The Port of Miami exhibit probably is the -- how do you young people say it these days? -- baddest of them all. For example, it's where you'll meet a fish called Irony. But first, why don't we review what you've learned about corporate branding. And what better place to do it than on the -- surprise! -- Carnival cruise ship. Here's how the directors describe the exhibit in an issue of their newsletter: “The Port of Miami [exhibit] -- a place of water-based commerce, a hub of trade, and an important embarkation point for travel and adventure -- will serve as the backdrop for multicultural exhibits. Visitors will be able to explore a giant Carnival cruise ship (yes, you can climb inside!).”
Like Publix, Carnival has a monopoly at this port (unlike the real Port of Miami, which you can see, once you leave the museum and look out across the channel to the south). Know how you can thank Carnival for the fun ship? Ask your parents to take you on a real Carnival cruise adventure! They're not that expensive, really.
One reason why cruises are not very expensive is because Carnival pays a lot of its cruise-ship employees very little for their hard work. You can check out the engine room in this exhibit, but we dare you to find any of those employees. Many of them come from poor foreign countries and don't see their own little boys and girls for months at a time. Did you know these workers often labor fifteen hours a day, seven days a week? They're also forbidden from starting a union, which is sort of like a student council, to fight for better working conditions, because if they did, they would get fired. So watch your step while you're in the pretend-job component of this exhibit. If you make believe you're a janitor trying to organize a union, you might get thrown right off the ship and flown straight to Saint Vincent!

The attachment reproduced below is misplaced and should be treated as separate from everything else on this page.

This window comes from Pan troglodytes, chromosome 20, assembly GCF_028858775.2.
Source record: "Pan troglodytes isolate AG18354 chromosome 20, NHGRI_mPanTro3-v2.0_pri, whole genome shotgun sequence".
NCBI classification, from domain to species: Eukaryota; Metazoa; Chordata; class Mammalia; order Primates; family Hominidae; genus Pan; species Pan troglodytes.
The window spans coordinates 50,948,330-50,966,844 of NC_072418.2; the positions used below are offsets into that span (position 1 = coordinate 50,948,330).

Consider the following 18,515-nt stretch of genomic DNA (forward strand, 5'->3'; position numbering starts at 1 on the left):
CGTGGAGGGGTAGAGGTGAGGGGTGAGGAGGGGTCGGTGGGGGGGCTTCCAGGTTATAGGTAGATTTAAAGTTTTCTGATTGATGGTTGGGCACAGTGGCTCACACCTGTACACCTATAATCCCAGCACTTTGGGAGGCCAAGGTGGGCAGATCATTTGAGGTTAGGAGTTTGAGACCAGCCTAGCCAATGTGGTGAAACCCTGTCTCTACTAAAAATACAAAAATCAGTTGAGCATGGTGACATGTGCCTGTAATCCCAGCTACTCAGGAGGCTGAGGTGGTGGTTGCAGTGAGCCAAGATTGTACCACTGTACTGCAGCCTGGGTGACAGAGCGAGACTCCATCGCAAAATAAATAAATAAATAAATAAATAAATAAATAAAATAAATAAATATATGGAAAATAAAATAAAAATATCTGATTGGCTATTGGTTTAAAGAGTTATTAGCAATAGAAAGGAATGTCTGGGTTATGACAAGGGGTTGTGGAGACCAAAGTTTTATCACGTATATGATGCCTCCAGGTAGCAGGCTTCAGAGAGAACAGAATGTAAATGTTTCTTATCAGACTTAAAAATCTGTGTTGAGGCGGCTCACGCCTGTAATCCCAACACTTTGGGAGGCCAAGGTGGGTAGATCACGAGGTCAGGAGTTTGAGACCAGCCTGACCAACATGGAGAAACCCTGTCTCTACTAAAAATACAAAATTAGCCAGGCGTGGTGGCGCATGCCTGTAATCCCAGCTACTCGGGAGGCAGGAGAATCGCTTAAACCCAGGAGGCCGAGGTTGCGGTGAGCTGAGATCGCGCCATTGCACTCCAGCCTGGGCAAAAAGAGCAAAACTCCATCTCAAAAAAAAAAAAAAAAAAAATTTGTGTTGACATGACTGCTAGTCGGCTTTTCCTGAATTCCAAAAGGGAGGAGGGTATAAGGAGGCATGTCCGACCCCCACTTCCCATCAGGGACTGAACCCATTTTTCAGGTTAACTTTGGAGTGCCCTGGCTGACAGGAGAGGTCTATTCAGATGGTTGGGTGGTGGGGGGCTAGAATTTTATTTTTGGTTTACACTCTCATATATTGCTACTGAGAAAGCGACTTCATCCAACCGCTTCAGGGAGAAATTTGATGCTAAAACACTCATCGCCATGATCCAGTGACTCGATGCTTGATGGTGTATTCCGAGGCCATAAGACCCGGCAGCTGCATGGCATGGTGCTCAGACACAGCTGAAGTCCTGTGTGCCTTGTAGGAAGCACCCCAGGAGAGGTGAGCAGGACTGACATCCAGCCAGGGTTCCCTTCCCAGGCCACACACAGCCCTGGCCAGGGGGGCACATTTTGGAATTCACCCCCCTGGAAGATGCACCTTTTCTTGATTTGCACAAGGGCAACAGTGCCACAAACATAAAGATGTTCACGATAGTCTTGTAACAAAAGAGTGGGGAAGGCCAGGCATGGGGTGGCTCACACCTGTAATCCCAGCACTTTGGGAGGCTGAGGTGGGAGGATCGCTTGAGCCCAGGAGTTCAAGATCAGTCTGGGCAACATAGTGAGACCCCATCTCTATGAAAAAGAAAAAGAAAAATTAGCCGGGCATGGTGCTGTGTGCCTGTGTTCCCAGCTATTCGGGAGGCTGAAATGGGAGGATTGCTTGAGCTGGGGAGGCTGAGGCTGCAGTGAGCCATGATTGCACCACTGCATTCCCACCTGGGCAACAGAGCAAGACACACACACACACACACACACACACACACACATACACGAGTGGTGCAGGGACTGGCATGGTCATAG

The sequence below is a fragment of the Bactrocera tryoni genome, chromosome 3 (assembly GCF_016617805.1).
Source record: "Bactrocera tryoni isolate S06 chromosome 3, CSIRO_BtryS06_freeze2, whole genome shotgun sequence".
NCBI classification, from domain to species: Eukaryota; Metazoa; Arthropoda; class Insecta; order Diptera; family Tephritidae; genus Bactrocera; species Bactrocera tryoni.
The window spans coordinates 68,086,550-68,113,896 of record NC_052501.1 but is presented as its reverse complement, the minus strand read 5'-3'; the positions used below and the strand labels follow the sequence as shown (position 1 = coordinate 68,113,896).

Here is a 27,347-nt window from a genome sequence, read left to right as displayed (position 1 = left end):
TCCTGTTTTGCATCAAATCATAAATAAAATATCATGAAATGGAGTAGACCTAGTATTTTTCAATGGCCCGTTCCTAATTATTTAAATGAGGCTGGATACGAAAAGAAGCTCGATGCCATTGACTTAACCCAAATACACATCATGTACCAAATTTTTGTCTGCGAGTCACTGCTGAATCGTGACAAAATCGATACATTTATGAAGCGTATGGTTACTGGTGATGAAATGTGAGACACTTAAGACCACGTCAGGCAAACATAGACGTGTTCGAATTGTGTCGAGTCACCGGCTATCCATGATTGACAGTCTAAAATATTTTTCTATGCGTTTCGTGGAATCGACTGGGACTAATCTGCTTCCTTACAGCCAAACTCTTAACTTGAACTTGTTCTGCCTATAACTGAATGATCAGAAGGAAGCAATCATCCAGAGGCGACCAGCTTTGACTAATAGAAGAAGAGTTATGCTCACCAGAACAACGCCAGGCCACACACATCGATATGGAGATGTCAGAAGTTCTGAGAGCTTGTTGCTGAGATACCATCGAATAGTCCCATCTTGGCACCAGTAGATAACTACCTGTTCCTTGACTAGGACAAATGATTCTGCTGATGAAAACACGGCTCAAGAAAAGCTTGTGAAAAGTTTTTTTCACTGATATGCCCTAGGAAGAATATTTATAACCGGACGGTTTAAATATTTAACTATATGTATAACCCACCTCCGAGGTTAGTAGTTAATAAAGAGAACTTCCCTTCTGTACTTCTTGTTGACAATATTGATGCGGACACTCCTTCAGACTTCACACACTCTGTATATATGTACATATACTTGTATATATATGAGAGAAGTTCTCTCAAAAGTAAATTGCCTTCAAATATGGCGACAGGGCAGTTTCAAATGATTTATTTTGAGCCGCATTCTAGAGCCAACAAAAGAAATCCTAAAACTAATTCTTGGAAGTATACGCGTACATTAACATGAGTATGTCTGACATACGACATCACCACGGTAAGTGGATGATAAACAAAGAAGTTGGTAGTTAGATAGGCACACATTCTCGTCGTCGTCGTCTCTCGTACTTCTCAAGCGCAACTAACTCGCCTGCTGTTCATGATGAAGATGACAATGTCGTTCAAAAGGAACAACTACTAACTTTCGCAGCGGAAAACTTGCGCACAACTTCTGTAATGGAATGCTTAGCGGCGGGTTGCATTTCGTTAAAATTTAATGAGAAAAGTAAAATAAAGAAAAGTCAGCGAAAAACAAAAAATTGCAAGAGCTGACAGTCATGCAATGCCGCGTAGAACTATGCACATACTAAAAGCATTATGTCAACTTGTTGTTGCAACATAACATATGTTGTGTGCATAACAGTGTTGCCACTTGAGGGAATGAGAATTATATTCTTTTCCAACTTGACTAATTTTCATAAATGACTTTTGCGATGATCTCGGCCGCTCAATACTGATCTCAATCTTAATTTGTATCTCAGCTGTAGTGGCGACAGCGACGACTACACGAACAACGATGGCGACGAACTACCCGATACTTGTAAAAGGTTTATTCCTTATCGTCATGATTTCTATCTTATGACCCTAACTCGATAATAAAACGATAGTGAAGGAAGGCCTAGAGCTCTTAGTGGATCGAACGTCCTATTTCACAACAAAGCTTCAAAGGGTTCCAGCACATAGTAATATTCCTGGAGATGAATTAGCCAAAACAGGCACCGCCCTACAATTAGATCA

Maybe it's time to walk down the gangplank to the gantry crane activity, another part of the Port of Miami exhibit. You may have seen real gantry cranes towering in the sky above the real port, where workers use them to lift cargo containers on and off ships. You can't get anywhere near those cranes (because the port workers there are allowed to have a union), but here at the exhibit, you can operate miniature ones. It looks like fun but think twice about making it a career. It gets awfully tedious!